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'you don't necessarily need escape velocity to leave this planet, just "continuous thrust".' You do need to achieve local escape velocity---that's the definition of the thing. You don't need to achieve it at the Earth's surface (and indeed for engineering reason it is best not to try). – dmckee Apr 5 '11 at 16:34
@dmckee - technically you are right, but the farther away you are from the surface, the smaller the number for the escape velocity will become. At a certain height it will even reach zero. – Oliver_C Apr 5 '11 at 17:53
no, it won't ever reach zero. It might become so small as to be insignificant, especially with other bodies also influencing thing, but current theory says gravitation force reaches across the entire universe. – fred Apr 5 '11 at 20:40
@fred - You are absolutely correct. But at a certain distance the escape velocity becomes so small that it's negligible, and therefore, for all intents and purposes, can be treated as zero. – Oliver_C Apr 6 '11 at 9:36
"If there were a pole reaching into orbit, even a snail could eventually escape from earth." It could not be the same snail that started climbing though. Assuming snails live at most 7 years, an average climbing speed equal to their horizontal land speed of 0.05 kph, and a height of 42Mm for geosynchronous orbit, it would take a snail 875k hours which is over 14 snail lifetimes. For low-earth orbit, a long-lived parent and child could do the trip. – Mike Samuel Jun 23 '12 at 19:34

Someone is trying to convince me that the maximum speed ever reached was 3,529.6 km/h and thus space exploration does not exist because nobody has ever been there, how can I prove him wrong?

That is a velocity of nominally 1 km/s (3600 seconds in an hour), or about 3280 feet per second.

There are several ammunition loads (available for both military and non-military purposes) which achieve velocities greater than this - as high as 5700 m/s (or 5.7 km/s).

Achieving velocities higher than that which the SR-71 is confirmed to have achieved in flight is, therefore, possible.

For larger objects, even excluding orbital vehicles, Wikipedia has a list of airspeed records, including a substantially higher speed attained by the X-15 (5500-6200 kmh).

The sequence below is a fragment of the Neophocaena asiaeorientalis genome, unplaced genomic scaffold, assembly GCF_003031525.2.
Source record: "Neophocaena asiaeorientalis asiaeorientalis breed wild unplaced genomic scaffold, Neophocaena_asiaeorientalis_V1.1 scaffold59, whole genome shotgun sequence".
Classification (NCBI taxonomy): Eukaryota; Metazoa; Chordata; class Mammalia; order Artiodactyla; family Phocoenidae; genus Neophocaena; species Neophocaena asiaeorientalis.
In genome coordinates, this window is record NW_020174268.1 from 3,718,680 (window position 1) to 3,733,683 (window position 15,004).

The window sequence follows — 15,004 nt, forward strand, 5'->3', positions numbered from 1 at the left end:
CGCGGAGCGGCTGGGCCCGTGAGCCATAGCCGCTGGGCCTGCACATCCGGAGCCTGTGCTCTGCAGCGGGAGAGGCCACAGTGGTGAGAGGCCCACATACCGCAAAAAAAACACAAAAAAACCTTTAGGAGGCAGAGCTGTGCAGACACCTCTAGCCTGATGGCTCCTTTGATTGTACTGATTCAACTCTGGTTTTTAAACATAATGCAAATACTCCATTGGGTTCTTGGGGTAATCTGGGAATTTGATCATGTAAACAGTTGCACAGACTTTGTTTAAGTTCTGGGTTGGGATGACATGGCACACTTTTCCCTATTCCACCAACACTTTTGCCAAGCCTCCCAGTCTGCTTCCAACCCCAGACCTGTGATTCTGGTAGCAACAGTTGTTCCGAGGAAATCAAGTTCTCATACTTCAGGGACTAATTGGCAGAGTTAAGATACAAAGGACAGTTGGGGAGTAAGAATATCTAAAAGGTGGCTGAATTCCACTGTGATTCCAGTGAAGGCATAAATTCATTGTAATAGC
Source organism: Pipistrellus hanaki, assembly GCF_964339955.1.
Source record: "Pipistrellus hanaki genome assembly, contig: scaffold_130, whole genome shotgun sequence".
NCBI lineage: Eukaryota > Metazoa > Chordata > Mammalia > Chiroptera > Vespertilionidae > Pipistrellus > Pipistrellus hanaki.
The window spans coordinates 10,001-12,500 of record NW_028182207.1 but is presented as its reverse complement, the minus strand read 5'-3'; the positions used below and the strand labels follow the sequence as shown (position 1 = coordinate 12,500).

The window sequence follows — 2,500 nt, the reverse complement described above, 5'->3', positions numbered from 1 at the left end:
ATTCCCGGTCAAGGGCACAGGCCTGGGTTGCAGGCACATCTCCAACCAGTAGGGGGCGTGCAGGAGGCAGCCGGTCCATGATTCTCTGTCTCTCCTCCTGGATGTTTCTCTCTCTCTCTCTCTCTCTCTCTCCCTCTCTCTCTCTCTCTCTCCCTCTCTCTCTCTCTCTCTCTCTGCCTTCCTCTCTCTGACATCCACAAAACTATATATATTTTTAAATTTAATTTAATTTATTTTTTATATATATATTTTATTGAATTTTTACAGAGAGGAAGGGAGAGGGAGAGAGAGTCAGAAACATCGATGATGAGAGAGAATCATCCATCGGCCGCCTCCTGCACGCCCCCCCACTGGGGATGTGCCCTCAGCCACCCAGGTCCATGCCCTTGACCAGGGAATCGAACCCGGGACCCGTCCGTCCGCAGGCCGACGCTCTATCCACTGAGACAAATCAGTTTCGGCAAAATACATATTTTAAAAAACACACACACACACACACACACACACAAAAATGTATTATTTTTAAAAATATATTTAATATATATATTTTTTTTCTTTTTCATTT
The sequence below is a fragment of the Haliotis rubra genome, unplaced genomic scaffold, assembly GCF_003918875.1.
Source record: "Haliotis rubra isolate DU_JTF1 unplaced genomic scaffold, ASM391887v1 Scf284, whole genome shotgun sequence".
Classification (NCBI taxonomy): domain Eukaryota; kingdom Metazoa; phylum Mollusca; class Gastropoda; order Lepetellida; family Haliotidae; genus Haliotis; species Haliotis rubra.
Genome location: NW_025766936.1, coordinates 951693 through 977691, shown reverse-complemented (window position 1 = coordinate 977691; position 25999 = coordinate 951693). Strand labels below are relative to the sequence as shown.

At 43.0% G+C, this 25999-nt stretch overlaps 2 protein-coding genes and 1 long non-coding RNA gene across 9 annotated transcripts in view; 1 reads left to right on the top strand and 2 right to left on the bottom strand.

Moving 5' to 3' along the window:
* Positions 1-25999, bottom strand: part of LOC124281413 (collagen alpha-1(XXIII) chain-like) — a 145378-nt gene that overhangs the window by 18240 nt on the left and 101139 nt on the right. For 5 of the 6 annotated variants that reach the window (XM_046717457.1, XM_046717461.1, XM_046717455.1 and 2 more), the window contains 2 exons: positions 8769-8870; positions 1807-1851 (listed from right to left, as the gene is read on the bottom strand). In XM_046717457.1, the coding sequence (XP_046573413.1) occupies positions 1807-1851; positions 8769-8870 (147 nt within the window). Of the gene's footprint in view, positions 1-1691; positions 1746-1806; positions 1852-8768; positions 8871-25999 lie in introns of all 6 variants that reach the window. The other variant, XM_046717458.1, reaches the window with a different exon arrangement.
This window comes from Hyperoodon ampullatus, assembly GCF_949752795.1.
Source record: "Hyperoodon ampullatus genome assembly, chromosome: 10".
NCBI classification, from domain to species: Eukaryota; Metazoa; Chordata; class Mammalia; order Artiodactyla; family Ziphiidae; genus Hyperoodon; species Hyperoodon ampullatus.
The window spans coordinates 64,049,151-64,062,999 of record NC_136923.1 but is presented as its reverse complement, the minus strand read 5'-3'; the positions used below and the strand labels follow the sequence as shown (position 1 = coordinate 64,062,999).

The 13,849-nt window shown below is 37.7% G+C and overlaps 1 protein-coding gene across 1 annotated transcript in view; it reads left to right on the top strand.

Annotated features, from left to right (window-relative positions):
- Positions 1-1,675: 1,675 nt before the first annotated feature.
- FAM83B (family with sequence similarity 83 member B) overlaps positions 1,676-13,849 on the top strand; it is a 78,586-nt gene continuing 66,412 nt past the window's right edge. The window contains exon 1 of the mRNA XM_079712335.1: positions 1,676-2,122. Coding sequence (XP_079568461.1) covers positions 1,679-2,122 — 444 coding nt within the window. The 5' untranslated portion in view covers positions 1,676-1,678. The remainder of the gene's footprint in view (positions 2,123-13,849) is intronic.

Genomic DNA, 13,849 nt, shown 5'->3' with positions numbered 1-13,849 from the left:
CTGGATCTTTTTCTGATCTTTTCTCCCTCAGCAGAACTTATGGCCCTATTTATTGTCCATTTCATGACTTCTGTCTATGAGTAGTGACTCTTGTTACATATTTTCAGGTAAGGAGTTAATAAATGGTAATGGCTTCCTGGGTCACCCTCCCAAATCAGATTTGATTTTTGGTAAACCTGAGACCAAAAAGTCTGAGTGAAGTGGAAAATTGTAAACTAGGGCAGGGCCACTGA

For non-US vehicles, you could look at the history of the Buran, too.

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 But when you shoot a bullet straight up, it won't escape but instead fall back down... :( – Tom Wijsman Sep 7 '12 at 1:06 @TomWijsman - there are many good answers on this Q that address the escape velocity aspects of your question: I looked at "merely" the issue of the velocity raised by the reference to the SR-71 – warren Sep 7 '12 at 14:15 It's however not only about velocity; while the bullet flies out with an immense velocity it will not have the same velocity when it is high up in the sky, note that's hence why the title mentions "power" too. Without a continuous trust that bullet won't be able to escape... – Tom Wijsman Sep 7 '12 at 14:43

Good answers, but let me just chime in with what might be an intuitive explanation. The Earth, or any massive object, creates a "gravity well". Think of it as a big funnel, with the planet at the bottom. It's a smooth funnel, like the bell of a horn, like a tuba or trumpet. I'm sure you've seen this in a museum. A small round ball, like a marble or ball bearing, is injected tangentially at the top, and it goes around and around, until because of rolling friction it finally goes lower and faster until it falls through the hole.

What the ball does depends on how much energy it has. If it is injected with not much speed, it goes into a low orbit, probably eliptical, maybe circular, but it stays in orbit (forever if there is no friction). If it is injected too energetically, it flies right out.

The speed it needs to fly right out and never come back is the escape velocity.

When NASA sends a rocket to the moon, it's sending it almost all the way out of the gravity well. To send a rocket to another planet takes only a little more energy, and then it basically never comes back. With more energy still, it has enough to escape the sun's gravity well, and it will just keep going out of the solar system. We've done that too.

Here's an explanation.

... and a video.

... and some math.

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also, the funnel concept is an inaccurate metaphor often used to illustrate a difficult concept, but is not accurate and ought not be used as a proof. – horatio Apr 5 '11 at 17:20
@horatio: and what's inaccurate about it? Other than not being relativistic, or containing an energy term due to the rotation of the ball, and rolling friction, I think it's actually a very good model for conveying the idea intuitively. – Mike Dunlavey Apr 6 '11 at 20:40